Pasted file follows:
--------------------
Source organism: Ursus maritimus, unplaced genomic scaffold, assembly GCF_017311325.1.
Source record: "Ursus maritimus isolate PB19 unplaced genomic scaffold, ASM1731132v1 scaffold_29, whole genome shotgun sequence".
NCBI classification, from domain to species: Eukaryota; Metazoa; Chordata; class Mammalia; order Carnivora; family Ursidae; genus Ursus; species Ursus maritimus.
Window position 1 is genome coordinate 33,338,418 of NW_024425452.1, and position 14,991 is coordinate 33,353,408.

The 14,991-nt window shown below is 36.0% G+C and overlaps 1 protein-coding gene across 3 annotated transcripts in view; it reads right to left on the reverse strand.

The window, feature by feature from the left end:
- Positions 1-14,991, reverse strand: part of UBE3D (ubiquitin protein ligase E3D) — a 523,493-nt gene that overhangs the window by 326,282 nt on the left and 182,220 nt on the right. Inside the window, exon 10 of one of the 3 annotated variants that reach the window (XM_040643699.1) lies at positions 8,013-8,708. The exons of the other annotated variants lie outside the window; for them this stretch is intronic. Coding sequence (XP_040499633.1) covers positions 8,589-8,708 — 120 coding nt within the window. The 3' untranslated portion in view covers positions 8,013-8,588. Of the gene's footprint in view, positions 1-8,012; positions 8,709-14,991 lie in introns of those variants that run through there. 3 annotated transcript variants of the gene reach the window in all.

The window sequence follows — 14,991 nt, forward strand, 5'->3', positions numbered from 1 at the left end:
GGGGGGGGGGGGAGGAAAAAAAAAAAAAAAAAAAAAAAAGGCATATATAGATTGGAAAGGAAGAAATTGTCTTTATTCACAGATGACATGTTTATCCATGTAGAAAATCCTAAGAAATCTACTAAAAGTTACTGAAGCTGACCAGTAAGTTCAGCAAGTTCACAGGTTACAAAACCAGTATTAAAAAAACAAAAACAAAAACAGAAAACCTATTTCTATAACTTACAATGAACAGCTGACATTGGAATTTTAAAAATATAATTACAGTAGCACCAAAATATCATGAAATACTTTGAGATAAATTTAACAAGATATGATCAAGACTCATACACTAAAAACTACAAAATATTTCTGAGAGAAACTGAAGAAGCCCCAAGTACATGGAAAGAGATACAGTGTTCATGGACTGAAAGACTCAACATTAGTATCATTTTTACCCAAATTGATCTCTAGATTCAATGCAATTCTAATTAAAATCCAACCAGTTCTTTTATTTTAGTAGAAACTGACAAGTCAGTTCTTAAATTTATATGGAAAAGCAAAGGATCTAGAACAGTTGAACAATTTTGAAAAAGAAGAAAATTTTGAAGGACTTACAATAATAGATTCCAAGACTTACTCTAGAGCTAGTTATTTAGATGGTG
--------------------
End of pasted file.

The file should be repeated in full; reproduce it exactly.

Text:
Source organism: Ursus maritimus, unplaced genomic scaffold, assembly GCF_017311325.1.
Source record: "Ursus maritimus isolate PB19 unplaced genomic scaffold, ASM1731132v1 scaffold_29, whole genome shotgun sequence".
NCBI classification, from domain to species: Eukaryota; Metazoa; Chordata; class Mammalia; order Carnivora; family Ursidae; genus Ursus; species Ursus maritimus.
Window position 1 is genome coordinate 33,338,418 of NW_024425452.1, and position 14,991 is coordinate 33,353,408.

The 14,991-nt window shown below is 36.0% G+C and overlaps 1 protein-coding gene across 3 annotated transcripts in view; it reads right to left on the reverse strand.

The window, feature by feature from the left end:
- Positions 1-14,991, reverse strand: part of UBE3D (ubiquitin protein ligase E3D) — a 523,493-nt gene that overhangs the window by 326,282 nt on the left and 182,220 nt on the right. Inside the window, exon 10 of one of the 3 annotated variants that reach the window (XM_040643699.1) lies at positions 8,013-8,708. The exons of the other annotated variants lie outside the window; for them this stretch is intronic. Coding sequence (XP_040499633.1) covers positions 8,589-8,708 — 120 coding nt within the window. The 3' untranslated portion in view covers positions 8,013-8,588. Of the gene's footprint in view, positions 1-8,012; positions 8,709-14,991 lie in introns of those variants that run through there. 3 annotated transcript variants of the gene reach the window in all.

The window sequence follows — 14,991 nt, forward strand, 5'->3', positions numbered from 1 at the left end:
GGGGGGGGGGGGAGGAAAAAAAAAAAAAAAAAAAAAAAAGGCATATATAGATTGGAAAGGAAGAAATTGTCTTTATTCACAGATGACATGTTTATCCATGTAGAAAATCCTAAGAAATCTACTAAAAGTTACTGAAGCTGACCAGTAAGTTCAGCAAGTTCACAGGTTACAAAACCAGTATTAAAAAAACAAAAACAAAAACAGAAAACCTATTTCTATAACTTACAATGAACAGCTGACATTGGAATTTTAAAAATATAATTACAGTAGCACCAAAATATCATGAAATACTTTGAGATAAATTTAACAAGATATGATCAAGACTCATACACTAAAAACTACAAAATATTTCTGAGAGAAACTGAAGAAGCCCCAAGTACATGGAAAGAGATACAGTGTTCATGGACTGAAAGACTCAACATTAGTATCATTTTTACCCAAATTGATCTCTAGATTCAATGCAATTCTAATTAAAATCCAACCAGTTCTTTTATTTTAGTAGAAACTGACAAGTCAGTTCTTAAATTTATATGGAAAAGCAAAGGATCTAGAACAGTTGAACAATTTTGAAAAAGAAGAAAATTTTGAAGGACTTACAATAATAGATTCCAAGACTTACTCTAGAGCTAGTTATTTAGATGGTG